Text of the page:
New Building Planned for Covington with High Hopes for Regionalism
A new building designed to house what organizers call Northern Kentucky's "growth agencies" is slated to be constructed near the Covington riverfront, along Greenup Street, not far from the landmark Ascent building, from which some of the aesthetics for One NKY appear to have been inspired.
Renderings for the building were shown publicly for the first time.
"It will be of its kind in Northern Kentucky," said Karen Finan, president and CEO of the Northern Kentucky Regional Alliance, a collection of local CEOs. Finan appeared at the Covington city commission meeting on Tuesday to talk about the project, which needs city approval for some small zoning issues.
Those issues have already received the blessing of the Kenton County planning commission.
Finan did not name the agencies that could locate there, but Northern Kentucky Tri-County Economic Development Corporation (Tri-ED), the Northern Kentucky Chamber of Commerce, the Catalytic Fund, and others have been mentioned in the past.
"This is a significant building for a community that is a significant part of the Cincinnati MSA (metropolitan statistical area) and Commonwealth of Kentucky," Finan said. "It will send a message to the region and to Frankfort."
One advantage of locating multiple agencies with similar missions under one roof, Finan said, is the opportunity to share services such as information technology, finance, and marketing. "It's a shared services model," she said, that frees up important funds.
"It's a much more productive use of the (organizations') presidents' and CEOs' time. Instead of chasing the dollar, we're now focused on what moves this community forward," Finan said. She added that often these organizations are seeking money from the same sources, an obstacle that would be eliminated by a shared home.
Additionally, the building would centralize a location for prospective businesses to find connections to incentives, research, data, support services, and more, she said.
"It reinforces Northern Kentucky's ability to speak with one voice, not just in the Cincinnati MSA but also in Frankfort," Finan said.
The message of "regionalism" is often squawked about in Northern Kentucky's civic culture, but One NKY would represent a significant trophy in the quest for more cooperation and less duplication.
The proposal was met with words of caution from Covington Mayor Joe Meyer.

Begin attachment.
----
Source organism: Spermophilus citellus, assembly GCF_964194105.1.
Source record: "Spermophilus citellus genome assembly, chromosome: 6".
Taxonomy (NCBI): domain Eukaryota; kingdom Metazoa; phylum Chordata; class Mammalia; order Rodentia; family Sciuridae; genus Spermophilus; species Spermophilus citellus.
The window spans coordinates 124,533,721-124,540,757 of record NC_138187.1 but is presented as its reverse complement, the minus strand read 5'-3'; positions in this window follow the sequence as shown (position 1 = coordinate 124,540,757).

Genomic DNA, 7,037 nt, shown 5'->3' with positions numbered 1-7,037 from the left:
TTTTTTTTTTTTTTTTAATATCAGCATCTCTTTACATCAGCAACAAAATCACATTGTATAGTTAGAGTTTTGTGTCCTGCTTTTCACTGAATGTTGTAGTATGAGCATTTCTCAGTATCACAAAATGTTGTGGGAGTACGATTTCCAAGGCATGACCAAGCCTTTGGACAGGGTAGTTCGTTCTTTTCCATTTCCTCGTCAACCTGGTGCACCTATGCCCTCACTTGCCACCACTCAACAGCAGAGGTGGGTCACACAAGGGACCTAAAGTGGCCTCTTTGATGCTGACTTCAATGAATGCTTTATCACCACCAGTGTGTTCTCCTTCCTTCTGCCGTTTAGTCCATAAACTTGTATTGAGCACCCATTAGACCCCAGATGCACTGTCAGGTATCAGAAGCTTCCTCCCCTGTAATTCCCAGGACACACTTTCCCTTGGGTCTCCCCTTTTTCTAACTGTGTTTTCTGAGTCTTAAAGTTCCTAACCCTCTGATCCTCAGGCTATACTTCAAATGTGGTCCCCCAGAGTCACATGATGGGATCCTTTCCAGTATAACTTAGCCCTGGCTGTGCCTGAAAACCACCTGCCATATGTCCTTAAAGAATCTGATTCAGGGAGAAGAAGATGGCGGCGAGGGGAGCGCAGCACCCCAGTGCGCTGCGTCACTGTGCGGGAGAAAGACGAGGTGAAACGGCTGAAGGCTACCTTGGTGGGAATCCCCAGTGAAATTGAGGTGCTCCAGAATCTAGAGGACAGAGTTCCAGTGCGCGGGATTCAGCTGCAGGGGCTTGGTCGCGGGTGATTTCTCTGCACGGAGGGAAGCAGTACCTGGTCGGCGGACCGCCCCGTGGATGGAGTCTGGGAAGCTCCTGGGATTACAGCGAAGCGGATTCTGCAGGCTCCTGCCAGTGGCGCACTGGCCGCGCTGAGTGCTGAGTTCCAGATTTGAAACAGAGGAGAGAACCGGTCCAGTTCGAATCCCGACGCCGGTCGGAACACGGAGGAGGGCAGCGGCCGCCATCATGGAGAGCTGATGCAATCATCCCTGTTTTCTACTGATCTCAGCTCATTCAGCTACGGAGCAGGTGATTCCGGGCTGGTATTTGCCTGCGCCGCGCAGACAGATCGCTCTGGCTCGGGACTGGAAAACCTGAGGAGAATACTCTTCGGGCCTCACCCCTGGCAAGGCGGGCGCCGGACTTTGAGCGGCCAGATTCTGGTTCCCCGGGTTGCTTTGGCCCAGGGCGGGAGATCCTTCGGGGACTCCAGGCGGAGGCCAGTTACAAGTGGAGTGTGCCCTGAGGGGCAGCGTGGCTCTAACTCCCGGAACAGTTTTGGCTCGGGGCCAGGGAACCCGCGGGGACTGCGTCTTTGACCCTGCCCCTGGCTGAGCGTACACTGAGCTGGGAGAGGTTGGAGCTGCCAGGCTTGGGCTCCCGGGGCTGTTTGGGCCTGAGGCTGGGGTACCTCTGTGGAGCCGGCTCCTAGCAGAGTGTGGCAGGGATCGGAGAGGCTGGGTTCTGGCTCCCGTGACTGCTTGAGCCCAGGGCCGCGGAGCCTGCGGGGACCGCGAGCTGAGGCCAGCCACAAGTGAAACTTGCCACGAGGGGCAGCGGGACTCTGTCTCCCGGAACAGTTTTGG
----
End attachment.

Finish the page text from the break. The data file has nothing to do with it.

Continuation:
"The concept of regionalism is something Northern Kentucky has aspired to for a long period of time. There's a lot of merit to it," Meyer said. "But with the structural limitations of our various governments, too often we see great programs like this with all kinds of regional benefits, but too often it's just a local cost.
"That allocation of costs, that reimbursement of costs is something the organizations need to start considering and dealing with if we want to make the concept of regionalism more effective from the operational perspective."
Meyer also said that cities are not often at the same tables where the growth organizations have seats. "One of the big frustrations we run into in the concept of regionalism is, people want to spend our money. They do a good job at it, but sometimes we have competing interests that need to be taken into considerations, and our priorities don't always align with the region," the mayor said.
Finan said the project could break ground in the spring.
She expects between fifty to sixty employees to be based at One NKY.
Jeanne Schroer, president and CEO of the Catalytic Fund, said Blue Ash, Ohio-based Phoenix Architecture is working on the project's design. It is expected to be four stories with office suites on the top floor that share a level with an event space.
Though the building would replace a surface parking lot, Finan said the site is underused in that respect. Any parking allocated for One NKY could possibly be used as public parking on weekends, she said.
In 2014, The River City News reported on a forthcoming land swap involving the City of Covington and Corporex, which resulted in a trade between those entities. The city acquired a surface parking lot at Seventh and Washington Streets that is slated to become part of the second phase of the Duveneck Square project (the first phase included new apartment buildings and street-level commercial spaces which opened last year). Corporex received the lot upon which One NKY is now planned.
Written by Michael Monks, editor & publisher